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Science Rules: A Historical Introduction to Scientific Methods Hardcover – August 13, 2004
The Amazon Book Review
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About the Author
Peter Achinstein is a professor of philosophy at the Johns Hopkins University. His previous books include Concepts of Science, Law and Explanation, The Nature of Explanation, Particles and Waves, and The Book of Evidence.
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I will comment in detail only on part 3 because it upset me. This part concerns hypothetico-deductivism versus inductivism, and is centred on a "debate" between Whewell and Mill.
Whewell's excerpt is delightful. He approves of an hypothetico-deductivism of sorts by saying that if a theory can explain both what it was intended to explain and things beyond its original scope, and if it becomes simpler and more coherent (rather than weighed down by auxiliary hypotheses) as its domain is extended, then it has "a stamp of truth beyond the power of ingenuity to counterfeit" (p. 161). Whewell's proof is historical and supported by numerous examples. "No example can be pointed out, in the whole history of science, so far as I am aware, in which [these rules have] given testimony in favour of an hypothesis afterwards discovered to be false" (p. 162).
According to Achinstein's rather unbalanced introduction, Mill now offered a "simple and powerful" objection (p. 135), namely that the truth of a theory cannot be established in this way since there could conceivably be another hypothesis that performs equally well. This "powerful" counter-argument Achinstein construes to have cornered Whewell into admitting the groundlessness of his argument: "Whewell simply asserts that it is so" (p. 136), i.e. that an equally successful hypothesis is exceedingly unlikely. But, as we saw, Whewell did not "simply assert," but rather supported with lots of historical evidence. And he was of course also well aware of the "powerful" objection long before Mill confronted him; he implicitly acknowledged it in the quotation above, for example (why offer historical evidence if your thesis is logically irrefutable?).
It is actually Mill who is the pinhead, putting his nose in matters he does not understand. Let me illustrate by two examples.
Mill's dumb account of the law of ellipses. On the one hand (p. 225), Mill's "major objection" (p. 236) against Whewell is that an hypothesis is not proven true by fitting the facts etc. better than the other hypotheses under consideration since there may be further hypotheses which we have failed to perceive (it hardly takes a professor of logic to notice this trivial point, but it does take one to mistake it for important). On the other hand (pp. 181-185), Mill thinks that he can simultaneously admit as true the law of ellipses ("a fact surely"); this since he is under the foolish misconception that Kepler's discovery of the law of ellipses avoided the danger by being an instance of pure induction: "it was the sum of the different observations," says Mill, believing it to have been literally a matter of connecting the dots, so that "verification is proof" (p. 220) in this case. But the data in this care are not points in space but directions of sight from the earth; obviously many hypotheses (including geostatic ones, for instance) could account for these data.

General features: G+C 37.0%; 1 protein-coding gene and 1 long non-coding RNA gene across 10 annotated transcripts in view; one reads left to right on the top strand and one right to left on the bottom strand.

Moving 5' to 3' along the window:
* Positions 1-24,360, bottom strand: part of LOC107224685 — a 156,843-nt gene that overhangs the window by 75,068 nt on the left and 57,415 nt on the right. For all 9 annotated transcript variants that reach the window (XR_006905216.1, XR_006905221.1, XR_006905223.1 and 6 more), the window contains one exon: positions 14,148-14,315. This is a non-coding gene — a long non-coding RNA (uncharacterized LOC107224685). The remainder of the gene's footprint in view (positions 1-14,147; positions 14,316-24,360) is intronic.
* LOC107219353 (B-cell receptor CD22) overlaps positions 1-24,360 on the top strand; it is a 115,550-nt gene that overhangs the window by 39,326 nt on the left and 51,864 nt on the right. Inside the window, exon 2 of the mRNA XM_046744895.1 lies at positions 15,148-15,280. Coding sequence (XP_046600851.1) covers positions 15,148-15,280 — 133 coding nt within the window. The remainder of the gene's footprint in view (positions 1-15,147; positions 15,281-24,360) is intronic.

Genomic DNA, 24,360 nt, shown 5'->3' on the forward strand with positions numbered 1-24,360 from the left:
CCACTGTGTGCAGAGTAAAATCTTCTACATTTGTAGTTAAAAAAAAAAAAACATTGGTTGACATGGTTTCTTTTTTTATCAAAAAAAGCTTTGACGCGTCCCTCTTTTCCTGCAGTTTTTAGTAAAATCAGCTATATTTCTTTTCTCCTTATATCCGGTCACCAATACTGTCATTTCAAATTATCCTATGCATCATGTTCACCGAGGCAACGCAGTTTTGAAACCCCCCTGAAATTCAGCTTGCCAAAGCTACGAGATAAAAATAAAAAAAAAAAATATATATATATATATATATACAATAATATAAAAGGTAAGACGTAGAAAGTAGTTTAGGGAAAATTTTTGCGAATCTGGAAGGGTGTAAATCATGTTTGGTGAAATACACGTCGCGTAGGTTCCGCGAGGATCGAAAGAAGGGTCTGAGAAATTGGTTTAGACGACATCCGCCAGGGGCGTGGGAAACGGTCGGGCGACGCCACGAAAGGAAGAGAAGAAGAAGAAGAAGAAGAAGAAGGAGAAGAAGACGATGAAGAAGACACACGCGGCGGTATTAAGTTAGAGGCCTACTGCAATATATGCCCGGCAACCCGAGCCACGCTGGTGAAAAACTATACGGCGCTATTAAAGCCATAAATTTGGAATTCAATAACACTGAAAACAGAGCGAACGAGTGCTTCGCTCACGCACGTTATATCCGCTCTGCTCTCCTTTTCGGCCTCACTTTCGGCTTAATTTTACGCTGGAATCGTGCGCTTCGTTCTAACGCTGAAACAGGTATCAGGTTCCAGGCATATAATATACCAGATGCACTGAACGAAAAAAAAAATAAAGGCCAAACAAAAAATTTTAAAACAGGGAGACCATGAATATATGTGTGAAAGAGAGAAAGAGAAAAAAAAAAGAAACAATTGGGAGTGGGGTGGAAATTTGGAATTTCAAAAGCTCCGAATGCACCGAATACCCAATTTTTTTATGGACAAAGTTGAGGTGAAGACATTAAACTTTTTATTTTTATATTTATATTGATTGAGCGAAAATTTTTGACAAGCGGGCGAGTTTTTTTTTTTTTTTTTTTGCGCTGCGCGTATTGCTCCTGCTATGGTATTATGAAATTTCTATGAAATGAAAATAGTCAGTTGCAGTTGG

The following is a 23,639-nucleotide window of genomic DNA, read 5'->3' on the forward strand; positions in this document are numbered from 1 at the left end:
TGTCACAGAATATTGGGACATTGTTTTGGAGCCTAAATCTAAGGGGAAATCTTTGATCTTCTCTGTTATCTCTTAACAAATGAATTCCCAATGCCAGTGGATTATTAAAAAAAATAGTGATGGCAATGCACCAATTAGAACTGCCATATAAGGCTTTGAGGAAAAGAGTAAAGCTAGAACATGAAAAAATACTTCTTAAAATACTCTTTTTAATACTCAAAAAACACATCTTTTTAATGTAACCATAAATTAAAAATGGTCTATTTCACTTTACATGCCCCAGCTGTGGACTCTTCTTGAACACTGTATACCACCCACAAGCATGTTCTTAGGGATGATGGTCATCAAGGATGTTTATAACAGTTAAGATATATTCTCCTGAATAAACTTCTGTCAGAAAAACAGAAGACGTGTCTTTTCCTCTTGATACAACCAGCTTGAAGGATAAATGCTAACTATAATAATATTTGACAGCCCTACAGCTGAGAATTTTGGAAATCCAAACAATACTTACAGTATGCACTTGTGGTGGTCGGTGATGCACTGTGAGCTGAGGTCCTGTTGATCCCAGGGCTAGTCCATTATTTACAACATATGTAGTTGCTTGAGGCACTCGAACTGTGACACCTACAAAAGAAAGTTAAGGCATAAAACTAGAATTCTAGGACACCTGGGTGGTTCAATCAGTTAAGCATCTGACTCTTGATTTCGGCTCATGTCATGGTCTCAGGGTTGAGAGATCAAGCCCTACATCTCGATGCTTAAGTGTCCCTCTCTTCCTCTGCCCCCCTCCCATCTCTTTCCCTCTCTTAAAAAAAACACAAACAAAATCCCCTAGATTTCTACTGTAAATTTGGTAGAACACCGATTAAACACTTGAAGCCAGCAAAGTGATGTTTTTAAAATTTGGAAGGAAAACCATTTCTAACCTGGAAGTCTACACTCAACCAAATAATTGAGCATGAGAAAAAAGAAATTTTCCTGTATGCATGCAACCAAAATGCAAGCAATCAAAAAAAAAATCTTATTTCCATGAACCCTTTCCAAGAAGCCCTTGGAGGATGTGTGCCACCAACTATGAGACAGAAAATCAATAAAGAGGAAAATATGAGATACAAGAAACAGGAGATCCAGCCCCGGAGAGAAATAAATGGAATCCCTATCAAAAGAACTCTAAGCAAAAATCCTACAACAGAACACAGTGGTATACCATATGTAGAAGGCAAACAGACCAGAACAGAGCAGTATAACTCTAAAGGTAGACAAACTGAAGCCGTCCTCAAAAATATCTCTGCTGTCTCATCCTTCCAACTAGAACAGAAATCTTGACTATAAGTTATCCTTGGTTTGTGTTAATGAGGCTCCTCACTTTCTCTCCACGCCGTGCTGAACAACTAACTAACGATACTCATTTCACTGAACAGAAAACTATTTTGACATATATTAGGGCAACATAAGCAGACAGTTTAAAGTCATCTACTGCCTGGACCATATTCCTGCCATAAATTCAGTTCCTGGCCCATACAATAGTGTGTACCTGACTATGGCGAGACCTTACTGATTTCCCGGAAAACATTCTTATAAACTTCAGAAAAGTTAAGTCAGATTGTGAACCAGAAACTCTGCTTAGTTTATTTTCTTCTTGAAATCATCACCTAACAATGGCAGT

Mill's dumb account of Newton's laws. "If it had not been previously known that the planets were hindered from moving in straight lines by some force tending towards the interior of their orbit ... Newton's argument [for the inverse square law of gravitation] would not have proved his conclusion. These facts, however, being already certain ..." etc. (p. 219). But these facts were far from "already certain" at the time, even to Newton (cf. e.g. the Newton-Hooke correspondence), and alternative hypotheses were plentiful: Galileo's circular inertia, Kepler's magnetic sun theory, etc. Whatever proof we may have for these facts would be terrestrial (and consistent with things like circular inertia), so surely we would not be allowed to extend them into space, since, according to Mill, we are not allowed to do so with gravity: "it would not have been allowable for [Newton], without any lunar data, to assume that the moon was attracted towards the earth with a force as the inverse square of the distance, merely because that ratio would enable him to account for terrestrial gravity" (p. 219). Let me emphasise that this quarrel with Mill is not a quarrel with Newton, who avoids such predicaments by his rules for philosophising (pp. 78-80).
Mill's understanding is as deficient elsewhere, e.g. on Newton and the binomial theorem (pp. 179-180), but after that I ran out of the patience to keep count.
Let us note also that Achinstein choses to represent this "debate" by an 18-page excerpt from Whewell written before the debate took place, and a 61-page excerpt of Mill written after the debate (that Mill still manages to come off as a fool is quite an accomplishment). The other selections in this part of the book are also curious: 13 pages by Young which is all science and no philosophy, 5 pages of Popper drifting aimlessly in the wind, and Achinstein's concluding discussion which gets bogged down in some rather trivial probability formulas (which have typos in them; p. 241).